In approximately two months, Atlanta’s Mercedes-Benz Stadium will host the Super Bowl, the premier event of football in the universe.
The other football — the sport in which feet are central to movement of the ball not a special phase of the game — has more-watched events than the MLS Cup. Major League Soccer is not considered the world’s premier league with regards to talent, payroll or support even during the three years between FIFA World Cups.
Still, comparisons were drawn between the anticipation of Atlanta United’s MLS Cup berth against Portland Timbers on Saturday and Super Bowl LIII in February.
The MLS media corps that attended Thursday’s press conference at Mercedes-Benz Stadium will not fill the press box like the Super Bowl is expected to, but the attendance of pregame media access was significant in comparison to the weekly coverage of the team in the 2018 season.
“Just look at all the people here,” Atlanta United manager Gerardo “Tata” Martino said. “I don’t know if this is the MLS final or the Super Bowl.”
While the scope of soccer in the United States has perhaps not caught on everywhere in the way it has in Atlanta, the gravity of Saturday’s match to the franchise’s loyal fanbase is considered perhaps the most important event the city has hosted since Georgia and Alabama played for the College Football Playoff National Championship in the same stadium in January.
Atlanta United is no longer a fad — if it ever was. The club has scorched MLS single-game, seasonal and playoff attendance records and reaches live audiences of more than 70,000 fans when it opens the top-most seats of Mercedes-Benz Stadium for marquee games. The team averaged more than 53,000 fans during the regular season, matching or passing several English Premier League, Bundesliga (Germany), La Liga (Spain) and Serie A (Italy) clubs in the 2017-18 season. Atlanta United does not have the same history of some of the city’s professional sports franchises — the Atlanta Falcons, the Braves or the Hawks — but it has an opportunity to accomplish what just one of those teams have been able to do while affiliated with Atlanta: bring the city a championship.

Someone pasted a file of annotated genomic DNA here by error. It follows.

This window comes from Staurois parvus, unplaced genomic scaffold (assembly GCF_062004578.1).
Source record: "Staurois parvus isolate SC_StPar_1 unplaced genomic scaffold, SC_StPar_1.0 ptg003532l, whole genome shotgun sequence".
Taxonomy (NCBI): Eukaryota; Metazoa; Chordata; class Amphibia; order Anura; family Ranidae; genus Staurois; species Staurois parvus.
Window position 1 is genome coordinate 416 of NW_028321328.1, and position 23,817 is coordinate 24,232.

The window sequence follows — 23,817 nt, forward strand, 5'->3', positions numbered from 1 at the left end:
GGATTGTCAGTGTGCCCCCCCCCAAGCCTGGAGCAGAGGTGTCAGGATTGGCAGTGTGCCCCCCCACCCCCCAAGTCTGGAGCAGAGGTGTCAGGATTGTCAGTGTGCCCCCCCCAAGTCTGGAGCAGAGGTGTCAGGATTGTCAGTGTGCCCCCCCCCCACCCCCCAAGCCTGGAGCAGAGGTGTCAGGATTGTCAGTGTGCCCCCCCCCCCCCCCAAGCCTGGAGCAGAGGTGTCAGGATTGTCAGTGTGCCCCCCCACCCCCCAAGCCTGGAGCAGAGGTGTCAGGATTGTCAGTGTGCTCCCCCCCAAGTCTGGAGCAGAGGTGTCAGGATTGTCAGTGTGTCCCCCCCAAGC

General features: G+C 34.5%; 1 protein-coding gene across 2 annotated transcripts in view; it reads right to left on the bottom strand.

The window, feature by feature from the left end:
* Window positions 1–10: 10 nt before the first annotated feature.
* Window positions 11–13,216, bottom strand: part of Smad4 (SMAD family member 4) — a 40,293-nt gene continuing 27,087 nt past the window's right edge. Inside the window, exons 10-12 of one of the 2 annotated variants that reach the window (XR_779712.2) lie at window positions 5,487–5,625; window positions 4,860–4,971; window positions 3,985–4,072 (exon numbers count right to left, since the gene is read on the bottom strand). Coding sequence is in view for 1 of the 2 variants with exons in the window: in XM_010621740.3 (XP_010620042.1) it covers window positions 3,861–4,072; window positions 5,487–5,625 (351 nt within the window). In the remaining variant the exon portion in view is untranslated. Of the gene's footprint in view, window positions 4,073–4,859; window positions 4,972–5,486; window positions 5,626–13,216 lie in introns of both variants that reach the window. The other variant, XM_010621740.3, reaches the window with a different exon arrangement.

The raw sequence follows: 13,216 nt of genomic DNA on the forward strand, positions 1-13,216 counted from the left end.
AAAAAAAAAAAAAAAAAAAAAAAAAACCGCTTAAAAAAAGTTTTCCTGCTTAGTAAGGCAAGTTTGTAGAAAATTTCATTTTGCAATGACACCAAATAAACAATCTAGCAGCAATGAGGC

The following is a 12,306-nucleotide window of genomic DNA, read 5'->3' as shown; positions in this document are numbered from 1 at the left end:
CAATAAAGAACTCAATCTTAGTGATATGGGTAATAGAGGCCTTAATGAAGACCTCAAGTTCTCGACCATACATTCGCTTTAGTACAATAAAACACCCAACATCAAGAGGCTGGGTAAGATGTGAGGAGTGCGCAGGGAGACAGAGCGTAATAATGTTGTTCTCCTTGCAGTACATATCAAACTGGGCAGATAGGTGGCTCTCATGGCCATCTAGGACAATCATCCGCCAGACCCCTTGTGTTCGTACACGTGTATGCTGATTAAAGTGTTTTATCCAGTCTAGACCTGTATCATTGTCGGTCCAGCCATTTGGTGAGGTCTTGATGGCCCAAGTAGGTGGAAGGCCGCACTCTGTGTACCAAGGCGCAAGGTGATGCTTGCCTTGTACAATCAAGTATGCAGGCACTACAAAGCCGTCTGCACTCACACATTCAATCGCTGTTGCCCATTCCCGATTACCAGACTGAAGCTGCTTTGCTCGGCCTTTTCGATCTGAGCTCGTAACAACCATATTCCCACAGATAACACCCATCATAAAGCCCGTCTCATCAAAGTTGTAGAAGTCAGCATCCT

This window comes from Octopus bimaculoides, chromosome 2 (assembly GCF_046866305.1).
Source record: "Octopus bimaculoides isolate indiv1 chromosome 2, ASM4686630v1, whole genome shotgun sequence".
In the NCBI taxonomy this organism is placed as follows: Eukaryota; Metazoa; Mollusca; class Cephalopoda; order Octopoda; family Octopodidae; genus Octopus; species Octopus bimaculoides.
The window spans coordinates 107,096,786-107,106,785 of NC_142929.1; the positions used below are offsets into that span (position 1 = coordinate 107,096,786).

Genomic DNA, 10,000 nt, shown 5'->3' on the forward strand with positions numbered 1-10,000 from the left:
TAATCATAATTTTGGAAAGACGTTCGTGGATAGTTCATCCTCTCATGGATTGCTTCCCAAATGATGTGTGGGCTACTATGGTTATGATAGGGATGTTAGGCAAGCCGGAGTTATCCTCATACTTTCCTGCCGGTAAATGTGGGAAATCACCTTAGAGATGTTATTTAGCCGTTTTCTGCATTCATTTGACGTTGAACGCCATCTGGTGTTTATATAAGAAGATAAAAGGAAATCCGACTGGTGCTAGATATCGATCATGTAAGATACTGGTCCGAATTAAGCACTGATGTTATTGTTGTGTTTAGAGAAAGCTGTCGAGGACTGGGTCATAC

The league’s plucky expansion team is matching up with a franchise with four MLS Cup Playoff appearances after qualifying for consecutive seasons in 2017 and 2018. The Timbers won the MLS Cup in 2015 against Columbus Crew SC. Diego Valeri, still Portland’s franchise midfielder, scored in the first half of that match. In Valeri’s MLS Cup Playoff career, Valeri has six goals and seven assists. His 13 points is first among active MLS players in the MLS Cup Playoffs.
Valeri is tied with Sebastian Blanco with the team-lead in goals this season (10). Valeri has four of Portland’s five playoff goals, while Blanco has three.
As a franchise, Portland Timbers has received support similar to that of Atlanta United, but in a 21,000-seat stadium. Providence Park has sold out 144 consecutive regular season home games, spanning Portland’s first eight seasons as an MLS club.
The two teams contrast with regards to their styles of play. Atlanta United scored 70 goals to Portland’s 54 during the regular season. Atlanta United posted a goal differential of 26 compared to Portland’s differential of six.